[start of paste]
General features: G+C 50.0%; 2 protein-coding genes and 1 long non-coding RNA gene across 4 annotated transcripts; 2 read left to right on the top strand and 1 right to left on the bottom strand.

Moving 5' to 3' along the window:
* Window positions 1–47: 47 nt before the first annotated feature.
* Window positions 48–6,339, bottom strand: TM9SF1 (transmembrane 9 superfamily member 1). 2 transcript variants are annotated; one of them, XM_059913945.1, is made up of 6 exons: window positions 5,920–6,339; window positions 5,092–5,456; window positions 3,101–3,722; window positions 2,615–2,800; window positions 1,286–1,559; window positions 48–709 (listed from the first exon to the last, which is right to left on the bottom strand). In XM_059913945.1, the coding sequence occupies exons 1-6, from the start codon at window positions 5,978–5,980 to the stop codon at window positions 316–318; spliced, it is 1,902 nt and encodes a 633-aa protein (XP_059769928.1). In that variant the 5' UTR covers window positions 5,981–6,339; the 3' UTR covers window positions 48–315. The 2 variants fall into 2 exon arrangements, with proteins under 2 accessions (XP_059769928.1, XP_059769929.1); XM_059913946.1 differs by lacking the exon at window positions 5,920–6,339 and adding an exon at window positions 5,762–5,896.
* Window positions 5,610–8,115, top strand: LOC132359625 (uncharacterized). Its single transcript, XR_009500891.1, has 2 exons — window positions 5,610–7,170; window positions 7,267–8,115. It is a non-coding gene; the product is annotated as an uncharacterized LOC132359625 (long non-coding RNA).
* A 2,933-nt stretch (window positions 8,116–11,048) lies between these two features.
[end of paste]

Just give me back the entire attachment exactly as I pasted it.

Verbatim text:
General features: G+C 50.0%; 2 protein-coding genes and 1 long non-coding RNA gene across 4 annotated transcripts; 2 read left to right on the top strand and 1 right to left on the bottom strand.

Moving 5' to 3' along the window:
* Window positions 1–47: 47 nt before the first annotated feature.
* Window positions 48–6,339, bottom strand: TM9SF1 (transmembrane 9 superfamily member 1). 2 transcript variants are annotated; one of them, XM_059913945.1, is made up of 6 exons: window positions 5,920–6,339; window positions 5,092–5,456; window positions 3,101–3,722; window positions 2,615–2,800; window positions 1,286–1,559; window positions 48–709 (listed from the first exon to the last, which is right to left on the bottom strand). In XM_059913945.1, the coding sequence occupies exons 1-6, from the start codon at window positions 5,978–5,980 to the stop codon at window positions 316–318; spliced, it is 1,902 nt and encodes a 633-aa protein (XP_059769928.1). In that variant the 5' UTR covers window positions 5,981–6,339; the 3' UTR covers window positions 48–315. The 2 variants fall into 2 exon arrangements, with proteins under 2 accessions (XP_059769928.1, XP_059769929.1); XM_059913946.1 differs by lacking the exon at window positions 5,920–6,339 and adding an exon at window positions 5,762–5,896.
* Window positions 5,610–8,115, top strand: LOC132359625 (uncharacterized). Its single transcript, XR_009500891.1, has 2 exons — window positions 5,610–7,170; window positions 7,267–8,115. It is a non-coding gene; the product is annotated as an uncharacterized LOC132359625 (long non-coding RNA).
* A 2,933-nt stretch (window positions 8,116–11,048) lies between these two features.